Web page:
A small amount of a non-ionic hydrophile may optionally be employed to improve wetting of the rock with the displacing fluid by decreasing the surface tension and also to assist in creating a more favorable environment for the dissolution of the mineral complexes into the displacing fluid. Any non-ionic hydrophile that is capable of exhibiting such characteristics, so long as the material is soluble in both the catalyst solvent and the displacing fluid, could be used. Typical type of suitable hydrophiles include esters of polyhydric alcohols, alkoxylated amides, esters of polyoxyalkylene glycols, ethers of polyoxyethylene glycols, alkylolamide-fatty acid condensates, tertiary acetylenic glycols and dialkylpolyoxyalkylene phosphates. It is preferred to employ a non-ionic ethanol hydrophile having a molecular weight from about 78 to about 250 or higher. Other specific examples include alkyl aryl polyoxyethylene ether and polyoxyethylene alkyl thiether.
The nitrate ion source, chloride ion source, anionic hydrophile, and, if desired, the non-ionic hydrophile are all dissolved in a polar solvent to provide a solution that is added to the displacing fluid before or during injection.
On the basis of availability and economy, it is preferred to employ water as the polar solvent for the catalyst system. However, it should be appreciated that other solvents could be used so long as the source of nitrate ions and chloride ions is soluble therein.
One gallon of the catalyst system is added to every 100 to 10,000 barrels of displacing fluid.
A 55 gallon batch of catalyst is prepared by mixing 15 pounds of ammonium chloride, 15 pounds of ammonium nitrate, 8 fluid ounces of a 50 wt.% solution in water of sodium dodecylated oxydibenzene disulfonate (having a distribution mean gram molecular weight of 756.96), and 0.25 pound of alkylphenoxyl poly (ethylene oxy) ethanol (having a gram molecular weight of 436.6) with sufficient water to make 55 gallons. The catalyst is added to a displacing fluid, assumed, for purposes of this example, to be an alkaline formation of brine, at a ratio of about one gallon per 10,000 barrels of displacing fluid. The displacing fluid is injected into a hydrocarbon bearing reservoir. Carbon dioxide gas and ammonia gas are injected into the reservoir simultaneously with the displacing fluid.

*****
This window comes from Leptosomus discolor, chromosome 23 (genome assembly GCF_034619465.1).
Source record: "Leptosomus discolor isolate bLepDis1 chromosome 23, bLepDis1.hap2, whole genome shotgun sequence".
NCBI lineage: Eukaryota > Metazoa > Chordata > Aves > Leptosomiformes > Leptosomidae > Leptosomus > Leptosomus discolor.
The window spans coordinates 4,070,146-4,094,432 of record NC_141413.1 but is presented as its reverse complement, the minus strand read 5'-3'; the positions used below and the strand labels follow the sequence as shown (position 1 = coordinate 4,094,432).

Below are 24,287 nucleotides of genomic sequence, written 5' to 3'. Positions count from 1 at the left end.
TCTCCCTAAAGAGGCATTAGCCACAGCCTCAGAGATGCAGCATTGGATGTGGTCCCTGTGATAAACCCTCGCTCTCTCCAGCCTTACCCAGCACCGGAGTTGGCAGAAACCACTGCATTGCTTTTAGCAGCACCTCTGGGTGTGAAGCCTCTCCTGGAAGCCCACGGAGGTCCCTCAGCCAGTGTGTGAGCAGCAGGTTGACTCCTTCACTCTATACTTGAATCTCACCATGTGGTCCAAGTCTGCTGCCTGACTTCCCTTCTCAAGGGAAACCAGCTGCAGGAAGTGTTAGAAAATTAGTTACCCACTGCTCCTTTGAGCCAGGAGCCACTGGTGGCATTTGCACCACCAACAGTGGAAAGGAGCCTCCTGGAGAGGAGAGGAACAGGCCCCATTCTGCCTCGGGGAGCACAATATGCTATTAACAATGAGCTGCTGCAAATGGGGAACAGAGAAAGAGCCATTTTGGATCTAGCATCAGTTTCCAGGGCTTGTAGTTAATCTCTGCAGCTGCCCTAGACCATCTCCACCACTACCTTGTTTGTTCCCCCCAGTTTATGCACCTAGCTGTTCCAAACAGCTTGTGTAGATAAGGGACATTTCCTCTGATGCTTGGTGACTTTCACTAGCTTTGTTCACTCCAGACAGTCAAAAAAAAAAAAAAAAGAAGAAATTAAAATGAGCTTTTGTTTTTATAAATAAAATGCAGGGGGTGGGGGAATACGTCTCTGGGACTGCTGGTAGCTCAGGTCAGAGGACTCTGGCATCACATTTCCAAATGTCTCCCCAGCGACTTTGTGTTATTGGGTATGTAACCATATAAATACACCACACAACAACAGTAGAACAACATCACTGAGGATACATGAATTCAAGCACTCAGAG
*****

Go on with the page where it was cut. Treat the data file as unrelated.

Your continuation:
The catalyzed water flood system of the present invention provides a powerful, yet discrete, leaching environment to enhance dissolution and transport of metal cations from the sedementary sandstones, clays, shales, and rock of the flooded reservoir. The resulting continuous increase in pore size and permeability of the reservoir permits use of lower input pressures for the displacing fluid, which reduces the energy requirements of the pumping equipment and reduces risk of structural channelling in the rock formation. The catalyzed water flood is recyclable, as it separates from oil with ease and a minimum if any emulsification. More complete recovery of hydrocarbons is made not merely technically possible, but also economically feasible.
|Cited Patent||Filing date||Publication date||Applicant||Title|
|US1658305 *||Jun 8, 1923||Feb 7, 1928||Art of extracting hydrocarbons from oil-bearing strata|
|US3085063 *||Dec 30, 1959||Apr 9, 1963||Jersey Prod Res Co||Secondary recovery waterflooding technique|
|US3087539 *||Jan 18, 1960||Apr 30, 1963||Jersey Prod Res Co||Preflood-secondary recovery water technique|
|US3207217 *||Aug 12, 1963||Sep 21, 1965||Pure Oil Co||Miscible drive-waterflooding process|
|US3227210 *||Dec 9, 1963||Jan 4, 1966||Phillips Petroleum Co||Production of oil by fluid drive|
|US3884831 *||Feb 16, 1973||May 20, 1975||Bloom Stanley H||Catalyst system and method for improving the leaching of elements such as copper from their ores using the catalyst system|
|US4110224 *||May 27, 1977||Aug 29, 1978||Texaco Inc.||Secondary recovery process utilizing water saturated with gas|
|Citing Patent||Filing date||Publication date||Applicant||Title|
|US5513705 *||May 10, 1995||May 7, 1996||Mobil Oil Corporation||Foam mixture for steam and carbon dioxide drive oil recovery method|
|US5542474 *||Dec 4, 1995||Aug 6, 1996||Mobil Oil Corporation||Foam mixture for carbon dioxide drive oil recovery method|
|US5547563 *||Feb 23, 1995||Aug 20, 1996||Stowe; Lawrence R.||Method of conversion of heavy hydrocarbon feedstocks|
|U.S. Classification||507/202, 507/277, 166/271, 166/268, 166/275, 507/255|
|International Classification||C09K8/594, C09K8/60, E21B43/16|
|Cooperative Classification||C09K8/607, E21B43/164, C09K8/594, Y02P90/70|
|European Classification||E21B43/16E, C09K8/594, C09K8/60K|